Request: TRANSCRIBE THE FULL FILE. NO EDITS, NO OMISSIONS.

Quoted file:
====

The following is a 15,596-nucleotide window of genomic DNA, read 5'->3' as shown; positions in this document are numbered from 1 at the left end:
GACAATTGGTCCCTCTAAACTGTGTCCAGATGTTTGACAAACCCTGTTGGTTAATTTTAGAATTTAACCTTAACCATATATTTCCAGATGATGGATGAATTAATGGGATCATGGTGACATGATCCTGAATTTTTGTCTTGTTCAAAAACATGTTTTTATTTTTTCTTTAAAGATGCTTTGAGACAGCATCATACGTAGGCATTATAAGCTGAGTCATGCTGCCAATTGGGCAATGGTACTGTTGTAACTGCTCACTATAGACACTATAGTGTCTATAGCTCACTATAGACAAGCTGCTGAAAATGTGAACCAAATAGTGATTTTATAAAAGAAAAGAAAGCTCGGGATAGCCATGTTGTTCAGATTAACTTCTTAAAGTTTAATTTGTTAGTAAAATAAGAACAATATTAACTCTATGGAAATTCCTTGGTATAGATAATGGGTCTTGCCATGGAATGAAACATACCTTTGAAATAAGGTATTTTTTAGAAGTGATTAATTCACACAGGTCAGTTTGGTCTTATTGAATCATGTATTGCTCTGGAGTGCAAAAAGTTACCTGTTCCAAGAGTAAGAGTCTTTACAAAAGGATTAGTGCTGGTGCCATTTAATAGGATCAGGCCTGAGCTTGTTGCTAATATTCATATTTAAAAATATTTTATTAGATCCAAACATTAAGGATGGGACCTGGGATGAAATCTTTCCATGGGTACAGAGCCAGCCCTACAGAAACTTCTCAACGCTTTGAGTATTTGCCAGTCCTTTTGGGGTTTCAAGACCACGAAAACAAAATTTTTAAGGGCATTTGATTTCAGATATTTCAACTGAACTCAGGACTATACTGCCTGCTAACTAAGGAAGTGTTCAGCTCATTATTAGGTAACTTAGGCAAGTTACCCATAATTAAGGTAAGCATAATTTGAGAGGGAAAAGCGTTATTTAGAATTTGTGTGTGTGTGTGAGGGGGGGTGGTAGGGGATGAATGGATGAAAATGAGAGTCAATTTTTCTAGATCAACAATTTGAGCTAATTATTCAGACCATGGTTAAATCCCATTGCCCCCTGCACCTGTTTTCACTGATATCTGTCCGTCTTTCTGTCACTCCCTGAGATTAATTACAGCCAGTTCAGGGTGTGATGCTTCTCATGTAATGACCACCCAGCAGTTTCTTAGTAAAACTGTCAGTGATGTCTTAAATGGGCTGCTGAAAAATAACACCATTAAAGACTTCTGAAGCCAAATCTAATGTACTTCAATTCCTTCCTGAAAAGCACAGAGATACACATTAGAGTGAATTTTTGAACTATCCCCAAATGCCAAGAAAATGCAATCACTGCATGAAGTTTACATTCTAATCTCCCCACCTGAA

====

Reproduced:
The following is a 15,596-nucleotide window of genomic DNA, read 5'->3' as shown; positions in this document are numbered from 1 at the left end:
GACAATTGGTCCCTCTAAACTGTGTCCAGATGTTTGACAAACCCTGTTGGTTAATTTTAGAATTTAACCTTAACCATATATTTCCAGATGATGGATGAATTAATGGGATCATGGTGACATGATCCTGAATTTTTGTCTTGTTCAAAAACATGTTTTTATTTTTTCTTTAAAGATGCTTTGAGACAGCATCATACGTAGGCATTATAAGCTGAGTCATGCTGCCAATTGGGCAATGGTACTGTTGTAACTGCTCACTATAGACACTATAGTGTCTATAGCTCACTATAGACAAGCTGCTGAAAATGTGAACCAAATAGTGATTTTATAAAAGAAAAGAAAGCTCGGGATAGCCATGTTGTTCAGATTAACTTCTTAAAGTTTAATTTGTTAGTAAAATAAGAACAATATTAACTCTATGGAAATTCCTTGGTATAGATAATGGGTCTTGCCATGGAATGAAACATACCTTTGAAATAAGGTATTTTTTAGAAGTGATTAATTCACACAGGTCAGTTTGGTCTTATTGAATCATGTATTGCTCTGGAGTGCAAAAAGTTACCTGTTCCAAGAGTAAGAGTCTTTACAAAAGGATTAGTGCTGGTGCCATTTAATAGGATCAGGCCTGAGCTTGTTGCTAATATTCATATTTAAAAATATTTTATTAGATCCAAACATTAAGGATGGGACCTGGGATGAAATCTTTCCATGGGTACAGAGCCAGCCCTACAGAAACTTCTCAACGCTTTGAGTATTTGCCAGTCCTTTTGGGGTTTCAAGACCACGAAAACAAAATTTTTAAGGGCATTTGATTTCAGATATTTCAACTGAACTCAGGACTATACTGCCTGCTAACTAAGGAAGTGTTCAGCTCATTATTAGGTAACTTAGGCAAGTTACCCATAATTAAGGTAAGCATAATTTGAGAGGGAAAAGCGTTATTTAGAATTTGTGTGTGTGTGTGAGGGGGGGTGGTAGGGGATGAATGGATGAAAATGAGAGTCAATTTTTCTAGATCAACAATTTGAGCTAATTATTCAGACCATGGTTAAATCCCATTGCCCCCTGCACCTGTTTTCACTGATATCTGTCCGTCTTTCTGTCACTCCCTGAGATTAATTACAGCCAGTTCAGGGTGTGATGCTTCTCATGTAATGACCACCCAGCAGTTTCTTAGTAAAACTGTCAGTGATGTCTTAAATGGGCTGCTGAAAAATAACACCATTAAAGACTTCTGAAGCCAAATCTAATGTACTTCAATTCCTTCCTGAAAAGCACAGAGATACACATTAGAGTGAATTTTTGAACTATCCCCAAATGCCAAGAAAATGCAATCACTGCATGAAGTTTACATTCTAATCTCCCCACCTGAA